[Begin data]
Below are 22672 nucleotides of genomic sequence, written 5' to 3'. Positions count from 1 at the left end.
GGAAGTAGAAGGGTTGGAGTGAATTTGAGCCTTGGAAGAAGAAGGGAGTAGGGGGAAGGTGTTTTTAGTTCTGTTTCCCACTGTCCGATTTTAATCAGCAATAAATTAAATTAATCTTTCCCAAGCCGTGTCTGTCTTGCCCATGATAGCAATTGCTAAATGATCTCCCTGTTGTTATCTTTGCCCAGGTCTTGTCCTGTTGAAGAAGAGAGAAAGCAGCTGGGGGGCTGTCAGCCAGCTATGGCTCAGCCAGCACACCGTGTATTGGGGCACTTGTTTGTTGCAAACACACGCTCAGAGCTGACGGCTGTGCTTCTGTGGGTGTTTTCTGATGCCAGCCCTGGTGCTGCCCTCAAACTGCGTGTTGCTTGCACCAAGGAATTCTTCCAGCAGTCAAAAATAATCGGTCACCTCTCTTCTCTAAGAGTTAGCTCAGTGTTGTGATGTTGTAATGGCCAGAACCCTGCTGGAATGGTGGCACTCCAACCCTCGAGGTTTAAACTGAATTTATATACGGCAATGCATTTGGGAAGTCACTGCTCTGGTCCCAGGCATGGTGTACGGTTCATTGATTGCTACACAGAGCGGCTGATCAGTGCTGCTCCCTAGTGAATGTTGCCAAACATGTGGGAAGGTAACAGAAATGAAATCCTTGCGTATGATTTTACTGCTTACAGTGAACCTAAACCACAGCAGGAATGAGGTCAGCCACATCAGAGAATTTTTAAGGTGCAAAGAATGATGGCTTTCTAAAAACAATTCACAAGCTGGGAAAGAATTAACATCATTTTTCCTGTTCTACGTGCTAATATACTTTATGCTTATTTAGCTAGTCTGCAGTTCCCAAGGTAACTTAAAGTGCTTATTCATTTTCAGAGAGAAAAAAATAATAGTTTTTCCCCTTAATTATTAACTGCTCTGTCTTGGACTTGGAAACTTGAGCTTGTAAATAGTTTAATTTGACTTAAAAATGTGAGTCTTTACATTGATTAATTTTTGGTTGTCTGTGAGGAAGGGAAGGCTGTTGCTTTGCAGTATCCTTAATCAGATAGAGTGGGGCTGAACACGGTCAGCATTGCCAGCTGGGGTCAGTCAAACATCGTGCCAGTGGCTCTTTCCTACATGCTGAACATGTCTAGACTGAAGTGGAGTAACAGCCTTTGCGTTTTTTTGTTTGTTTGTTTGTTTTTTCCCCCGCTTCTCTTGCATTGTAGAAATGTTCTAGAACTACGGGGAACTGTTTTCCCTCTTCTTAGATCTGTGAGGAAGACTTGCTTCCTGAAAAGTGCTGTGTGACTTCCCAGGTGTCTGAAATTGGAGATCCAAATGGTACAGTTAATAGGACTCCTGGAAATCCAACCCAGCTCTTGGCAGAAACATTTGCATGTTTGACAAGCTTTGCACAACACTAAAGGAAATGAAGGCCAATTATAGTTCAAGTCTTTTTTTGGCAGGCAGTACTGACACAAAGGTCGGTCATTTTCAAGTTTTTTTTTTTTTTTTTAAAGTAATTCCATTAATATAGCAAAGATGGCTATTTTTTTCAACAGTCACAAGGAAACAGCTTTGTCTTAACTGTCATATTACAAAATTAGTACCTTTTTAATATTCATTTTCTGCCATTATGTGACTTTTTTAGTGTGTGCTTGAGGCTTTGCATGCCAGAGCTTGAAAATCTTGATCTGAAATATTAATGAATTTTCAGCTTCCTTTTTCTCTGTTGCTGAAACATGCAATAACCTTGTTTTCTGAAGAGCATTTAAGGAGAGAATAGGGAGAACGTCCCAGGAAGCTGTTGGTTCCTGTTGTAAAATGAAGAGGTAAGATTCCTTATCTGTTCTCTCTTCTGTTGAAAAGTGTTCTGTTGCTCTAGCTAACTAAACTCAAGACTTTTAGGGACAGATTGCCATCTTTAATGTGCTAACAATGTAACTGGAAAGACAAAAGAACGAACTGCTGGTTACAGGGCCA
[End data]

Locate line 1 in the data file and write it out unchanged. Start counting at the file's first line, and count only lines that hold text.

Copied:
Below are 22672 nucleotides of genomic sequence, written 5' to 3'. Positions count from 1 at the left end.